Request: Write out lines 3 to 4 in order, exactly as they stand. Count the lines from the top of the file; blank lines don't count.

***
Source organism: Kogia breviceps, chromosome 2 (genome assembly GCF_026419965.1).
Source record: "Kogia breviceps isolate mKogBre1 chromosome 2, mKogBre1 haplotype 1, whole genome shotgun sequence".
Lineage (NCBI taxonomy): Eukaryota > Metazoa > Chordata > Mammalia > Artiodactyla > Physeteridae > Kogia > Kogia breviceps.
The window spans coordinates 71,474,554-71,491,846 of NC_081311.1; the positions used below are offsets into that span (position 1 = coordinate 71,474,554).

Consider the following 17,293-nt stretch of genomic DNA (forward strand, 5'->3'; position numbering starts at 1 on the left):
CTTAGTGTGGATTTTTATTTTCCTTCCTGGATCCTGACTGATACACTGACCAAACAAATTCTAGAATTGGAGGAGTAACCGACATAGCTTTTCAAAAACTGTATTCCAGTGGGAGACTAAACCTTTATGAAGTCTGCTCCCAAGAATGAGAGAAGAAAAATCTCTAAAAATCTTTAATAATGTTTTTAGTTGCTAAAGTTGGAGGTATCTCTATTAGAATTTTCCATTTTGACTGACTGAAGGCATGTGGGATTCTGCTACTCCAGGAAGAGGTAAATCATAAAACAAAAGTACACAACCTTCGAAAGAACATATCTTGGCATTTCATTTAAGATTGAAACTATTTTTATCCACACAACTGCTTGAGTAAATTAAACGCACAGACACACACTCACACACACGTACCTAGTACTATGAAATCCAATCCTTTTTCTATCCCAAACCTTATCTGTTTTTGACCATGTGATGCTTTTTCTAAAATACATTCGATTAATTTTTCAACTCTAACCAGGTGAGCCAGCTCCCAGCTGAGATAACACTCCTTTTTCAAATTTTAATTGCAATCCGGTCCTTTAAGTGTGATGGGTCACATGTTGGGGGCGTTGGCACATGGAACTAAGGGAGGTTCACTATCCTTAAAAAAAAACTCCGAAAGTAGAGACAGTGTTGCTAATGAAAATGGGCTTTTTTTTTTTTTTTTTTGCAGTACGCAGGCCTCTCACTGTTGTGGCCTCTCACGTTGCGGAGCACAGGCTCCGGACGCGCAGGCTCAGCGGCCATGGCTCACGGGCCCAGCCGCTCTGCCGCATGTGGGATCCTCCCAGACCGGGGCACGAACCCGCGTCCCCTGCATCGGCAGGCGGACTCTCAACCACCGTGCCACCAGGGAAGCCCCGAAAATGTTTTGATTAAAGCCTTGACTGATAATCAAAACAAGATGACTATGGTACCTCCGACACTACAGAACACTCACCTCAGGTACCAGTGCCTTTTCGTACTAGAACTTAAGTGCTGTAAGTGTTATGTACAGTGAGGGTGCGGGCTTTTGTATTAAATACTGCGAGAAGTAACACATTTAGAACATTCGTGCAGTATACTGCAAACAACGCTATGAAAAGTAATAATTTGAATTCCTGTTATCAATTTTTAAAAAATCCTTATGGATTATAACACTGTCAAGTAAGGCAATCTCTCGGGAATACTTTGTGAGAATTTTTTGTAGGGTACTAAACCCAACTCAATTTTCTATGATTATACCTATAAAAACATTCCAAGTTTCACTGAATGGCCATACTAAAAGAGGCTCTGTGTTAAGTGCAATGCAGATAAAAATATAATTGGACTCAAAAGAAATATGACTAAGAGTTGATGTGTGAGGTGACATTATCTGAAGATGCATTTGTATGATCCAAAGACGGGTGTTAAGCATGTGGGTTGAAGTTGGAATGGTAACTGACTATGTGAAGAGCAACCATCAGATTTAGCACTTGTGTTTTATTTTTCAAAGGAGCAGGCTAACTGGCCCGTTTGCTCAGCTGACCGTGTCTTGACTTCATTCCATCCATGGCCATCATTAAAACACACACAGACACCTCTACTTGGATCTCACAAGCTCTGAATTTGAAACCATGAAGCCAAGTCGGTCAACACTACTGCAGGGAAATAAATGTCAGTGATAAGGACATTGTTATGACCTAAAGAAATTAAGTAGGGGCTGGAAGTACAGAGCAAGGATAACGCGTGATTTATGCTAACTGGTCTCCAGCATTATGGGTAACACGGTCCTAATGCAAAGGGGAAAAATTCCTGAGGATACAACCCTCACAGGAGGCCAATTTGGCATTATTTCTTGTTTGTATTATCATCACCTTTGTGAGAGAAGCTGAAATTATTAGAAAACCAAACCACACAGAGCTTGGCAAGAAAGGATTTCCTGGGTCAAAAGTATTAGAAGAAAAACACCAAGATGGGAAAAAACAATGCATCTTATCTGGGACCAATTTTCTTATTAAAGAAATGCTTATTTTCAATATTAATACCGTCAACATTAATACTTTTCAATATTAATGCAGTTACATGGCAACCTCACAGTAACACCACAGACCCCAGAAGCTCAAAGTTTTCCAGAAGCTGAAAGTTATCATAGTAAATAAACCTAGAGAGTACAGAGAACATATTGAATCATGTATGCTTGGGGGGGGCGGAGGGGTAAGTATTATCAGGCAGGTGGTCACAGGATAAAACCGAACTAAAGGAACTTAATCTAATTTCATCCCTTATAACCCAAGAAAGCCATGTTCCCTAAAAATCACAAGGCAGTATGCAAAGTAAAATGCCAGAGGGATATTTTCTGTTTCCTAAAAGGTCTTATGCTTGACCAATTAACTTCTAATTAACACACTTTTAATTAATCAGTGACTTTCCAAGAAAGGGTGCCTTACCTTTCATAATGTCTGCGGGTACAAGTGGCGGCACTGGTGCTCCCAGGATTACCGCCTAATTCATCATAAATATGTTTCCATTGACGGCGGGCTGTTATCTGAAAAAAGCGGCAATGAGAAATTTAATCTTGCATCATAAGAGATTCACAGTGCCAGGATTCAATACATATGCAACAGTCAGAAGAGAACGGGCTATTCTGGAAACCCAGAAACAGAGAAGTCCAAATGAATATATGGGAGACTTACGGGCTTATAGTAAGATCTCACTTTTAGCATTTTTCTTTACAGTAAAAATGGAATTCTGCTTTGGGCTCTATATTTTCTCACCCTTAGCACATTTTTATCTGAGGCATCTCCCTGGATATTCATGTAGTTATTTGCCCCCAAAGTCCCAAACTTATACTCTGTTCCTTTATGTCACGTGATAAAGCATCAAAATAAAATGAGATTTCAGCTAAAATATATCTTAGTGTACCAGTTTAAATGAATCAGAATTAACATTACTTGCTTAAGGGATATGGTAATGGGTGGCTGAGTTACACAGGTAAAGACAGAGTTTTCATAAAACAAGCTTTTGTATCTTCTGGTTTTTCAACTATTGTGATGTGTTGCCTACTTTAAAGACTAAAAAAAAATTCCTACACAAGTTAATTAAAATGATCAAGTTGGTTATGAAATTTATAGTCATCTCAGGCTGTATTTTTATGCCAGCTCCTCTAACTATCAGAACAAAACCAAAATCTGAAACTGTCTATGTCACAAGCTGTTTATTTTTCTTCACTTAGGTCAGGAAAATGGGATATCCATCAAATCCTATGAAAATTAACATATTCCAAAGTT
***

Lineage (NCBI taxonomy): Eukaryota > Metazoa > Chordata > Mammalia > Artiodactyla > Physeteridae > Kogia > Kogia breviceps.
The window spans coordinates 71,474,554-71,491,846 of NC_081311.1; the positions used below are offsets into that span (position 1 = coordinate 71,474,554).